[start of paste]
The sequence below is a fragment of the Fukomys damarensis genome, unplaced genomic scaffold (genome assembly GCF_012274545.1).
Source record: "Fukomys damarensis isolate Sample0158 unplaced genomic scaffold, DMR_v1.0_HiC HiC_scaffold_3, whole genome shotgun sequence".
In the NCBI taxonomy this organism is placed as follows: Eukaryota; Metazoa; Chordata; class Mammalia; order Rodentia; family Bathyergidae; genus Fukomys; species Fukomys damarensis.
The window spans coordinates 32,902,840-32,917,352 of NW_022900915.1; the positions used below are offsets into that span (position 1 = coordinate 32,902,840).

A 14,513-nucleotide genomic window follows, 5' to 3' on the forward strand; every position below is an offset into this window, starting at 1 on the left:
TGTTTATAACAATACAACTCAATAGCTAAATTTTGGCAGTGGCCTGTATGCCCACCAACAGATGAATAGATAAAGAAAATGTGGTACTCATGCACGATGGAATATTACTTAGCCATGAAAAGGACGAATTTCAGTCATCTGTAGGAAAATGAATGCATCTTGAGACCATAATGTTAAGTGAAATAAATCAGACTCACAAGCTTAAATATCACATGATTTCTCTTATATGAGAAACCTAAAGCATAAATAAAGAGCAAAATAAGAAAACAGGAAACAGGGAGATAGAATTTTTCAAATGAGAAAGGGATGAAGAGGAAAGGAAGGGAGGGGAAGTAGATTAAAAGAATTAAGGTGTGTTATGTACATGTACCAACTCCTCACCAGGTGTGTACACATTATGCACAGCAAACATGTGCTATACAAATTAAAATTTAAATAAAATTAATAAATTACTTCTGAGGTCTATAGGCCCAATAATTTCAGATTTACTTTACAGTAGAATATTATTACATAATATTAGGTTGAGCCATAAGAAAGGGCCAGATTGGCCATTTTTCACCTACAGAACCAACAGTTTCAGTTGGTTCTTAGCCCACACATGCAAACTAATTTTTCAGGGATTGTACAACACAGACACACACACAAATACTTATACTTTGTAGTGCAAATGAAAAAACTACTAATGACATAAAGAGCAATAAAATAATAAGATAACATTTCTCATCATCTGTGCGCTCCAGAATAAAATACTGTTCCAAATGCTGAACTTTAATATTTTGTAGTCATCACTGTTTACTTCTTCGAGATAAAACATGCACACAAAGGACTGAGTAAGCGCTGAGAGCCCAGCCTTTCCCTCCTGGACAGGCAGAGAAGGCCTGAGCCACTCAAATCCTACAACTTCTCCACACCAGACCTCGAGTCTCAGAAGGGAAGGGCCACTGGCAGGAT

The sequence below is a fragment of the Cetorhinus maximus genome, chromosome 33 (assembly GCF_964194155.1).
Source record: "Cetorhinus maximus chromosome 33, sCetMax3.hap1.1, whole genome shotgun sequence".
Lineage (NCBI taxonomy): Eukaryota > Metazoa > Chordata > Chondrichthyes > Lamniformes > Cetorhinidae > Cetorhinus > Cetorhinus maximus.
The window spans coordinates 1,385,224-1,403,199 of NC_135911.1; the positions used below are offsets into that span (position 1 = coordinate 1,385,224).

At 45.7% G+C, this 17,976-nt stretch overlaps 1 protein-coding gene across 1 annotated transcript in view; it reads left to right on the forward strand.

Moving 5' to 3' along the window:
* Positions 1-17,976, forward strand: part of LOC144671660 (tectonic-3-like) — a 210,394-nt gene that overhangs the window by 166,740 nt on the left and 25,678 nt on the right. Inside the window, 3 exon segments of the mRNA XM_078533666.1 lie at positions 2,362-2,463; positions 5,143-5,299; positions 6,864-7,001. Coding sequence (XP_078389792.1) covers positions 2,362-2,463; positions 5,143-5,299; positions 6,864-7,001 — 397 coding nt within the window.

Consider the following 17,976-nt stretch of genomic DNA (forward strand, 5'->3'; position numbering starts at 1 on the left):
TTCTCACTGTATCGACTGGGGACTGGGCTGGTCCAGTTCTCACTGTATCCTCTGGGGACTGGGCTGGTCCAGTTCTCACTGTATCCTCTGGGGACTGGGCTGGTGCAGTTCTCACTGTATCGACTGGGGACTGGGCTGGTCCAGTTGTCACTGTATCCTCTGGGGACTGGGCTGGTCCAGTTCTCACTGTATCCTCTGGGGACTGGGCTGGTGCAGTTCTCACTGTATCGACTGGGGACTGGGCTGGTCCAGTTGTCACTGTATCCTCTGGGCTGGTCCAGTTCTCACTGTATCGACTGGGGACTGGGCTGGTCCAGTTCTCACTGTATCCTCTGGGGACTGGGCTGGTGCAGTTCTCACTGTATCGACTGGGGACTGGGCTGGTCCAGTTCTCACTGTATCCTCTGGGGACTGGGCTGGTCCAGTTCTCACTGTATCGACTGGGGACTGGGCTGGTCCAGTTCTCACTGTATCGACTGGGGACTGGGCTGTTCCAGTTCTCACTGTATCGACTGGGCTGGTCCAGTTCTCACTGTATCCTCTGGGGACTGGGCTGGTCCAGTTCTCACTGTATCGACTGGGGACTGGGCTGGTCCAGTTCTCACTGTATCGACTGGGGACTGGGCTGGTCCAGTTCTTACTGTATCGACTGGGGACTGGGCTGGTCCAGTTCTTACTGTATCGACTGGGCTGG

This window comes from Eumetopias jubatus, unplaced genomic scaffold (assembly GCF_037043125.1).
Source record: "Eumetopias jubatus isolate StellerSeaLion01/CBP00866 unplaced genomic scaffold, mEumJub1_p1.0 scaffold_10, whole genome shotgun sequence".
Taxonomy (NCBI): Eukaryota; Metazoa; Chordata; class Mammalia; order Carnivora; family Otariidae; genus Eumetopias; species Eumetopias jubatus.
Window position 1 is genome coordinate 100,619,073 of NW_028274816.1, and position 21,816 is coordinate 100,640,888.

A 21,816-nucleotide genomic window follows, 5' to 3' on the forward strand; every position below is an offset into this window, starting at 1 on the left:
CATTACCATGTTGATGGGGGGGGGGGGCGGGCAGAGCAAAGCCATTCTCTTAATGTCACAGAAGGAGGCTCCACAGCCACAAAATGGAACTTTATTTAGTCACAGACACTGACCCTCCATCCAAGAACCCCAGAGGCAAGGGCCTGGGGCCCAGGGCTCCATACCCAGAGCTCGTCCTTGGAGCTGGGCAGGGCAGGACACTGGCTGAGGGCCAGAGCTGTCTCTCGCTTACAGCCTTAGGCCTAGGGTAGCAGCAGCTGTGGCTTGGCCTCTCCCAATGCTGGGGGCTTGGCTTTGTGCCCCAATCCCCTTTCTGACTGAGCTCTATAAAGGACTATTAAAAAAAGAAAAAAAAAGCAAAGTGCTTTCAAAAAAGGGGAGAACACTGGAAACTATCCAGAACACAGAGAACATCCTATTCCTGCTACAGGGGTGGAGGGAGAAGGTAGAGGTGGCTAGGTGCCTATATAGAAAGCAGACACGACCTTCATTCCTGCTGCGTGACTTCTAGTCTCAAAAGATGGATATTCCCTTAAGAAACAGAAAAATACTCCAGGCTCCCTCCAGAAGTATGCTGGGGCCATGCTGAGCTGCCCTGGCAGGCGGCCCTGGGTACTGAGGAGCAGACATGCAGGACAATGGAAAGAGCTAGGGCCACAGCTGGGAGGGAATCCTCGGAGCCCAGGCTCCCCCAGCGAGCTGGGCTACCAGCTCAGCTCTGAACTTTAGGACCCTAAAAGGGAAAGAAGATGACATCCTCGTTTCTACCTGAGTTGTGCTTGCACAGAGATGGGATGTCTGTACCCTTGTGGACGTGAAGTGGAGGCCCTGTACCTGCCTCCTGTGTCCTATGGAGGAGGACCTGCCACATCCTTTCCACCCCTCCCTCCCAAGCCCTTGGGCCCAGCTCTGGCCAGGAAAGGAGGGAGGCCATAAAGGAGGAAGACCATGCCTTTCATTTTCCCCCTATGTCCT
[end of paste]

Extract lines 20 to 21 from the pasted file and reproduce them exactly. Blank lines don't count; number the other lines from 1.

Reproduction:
A 21,816-nucleotide genomic window follows, 5' to 3' on the forward strand; every position below is an offset into this window, starting at 1 on the left:
CATTACCATGTTGATGGGGGGGGGGGGCGGGCAGAGCAAAGCCATTCTCTTAATGTCACAGAAGGAGGCTCCACAGCCACAAAATGGAACTTTATTTAGTCACAGACACTGACCCTCCATCCAAGAACCCCAGAGGCAAGGGCCTGGGGCCCAGGGCTCCATACCCAGAGCTCGTCCTTGGAGCTGGGCAGGGCAGGACACTGGCTGAGGGCCAGAGCTGTCTCTCGCTTACAGCCTTAGGCCTAGGGTAGCAGCAGCTGTGGCTTGGCCTCTCCCAATGCTGGGGGCTTGGCTTTGTGCCCCAATCCCCTTTCTGACTGAGCTCTATAAAGGACTATTAAAAAAAGAAAAAAAAAGCAAAGTGCTTTCAAAAAAGGGGAGAACACTGGAAACTATCCAGAACACAGAGAACATCCTATTCCTGCTACAGGGGTGGAGGGAGAAGGTAGAGGTGGCTAGGTGCCTATATAGAAAGCAGACACGACCTTCATTCCTGCTGCGTGACTTCTAGTCTCAAAAGATGGATATTCCCTTAAGAAACAGAAAAATACTCCAGGCTCCCTCCAGAAGTATGCTGGGGCCATGCTGAGCTGCCCTGGCAGGCGGCCCTGGGTACTGAGGAGCAGACATGCAGGACAATGGAAAGAGCTAGGGCCACAGCTGGGAGGGAATCCTCGGAGCCCAGGCTCCCCCAGCGAGCTGGGCTACCAGCTCAGCTCTGAACTTTAGGACCCTAAAAGGGAAAGAAGATGACATCCTCGTTTCTACCTGAGTTGTGCTTGCACAGAGATGGGATGTCTGTACCCTTGTGGACGTGAAGTGGAGGCCCTGTACCTGCCTCCTGTGTCCTATGGAGGAGGACCTGCCACATCCTTTCCACCCCTCCCTCCCAAGCCCTTGGGCCCAGCTCTGGCCAGGAAAGGAGGGAGGCCATAAAGGAGGAAGACCATGCCTTTCATTTTCCCCCTATGTCCT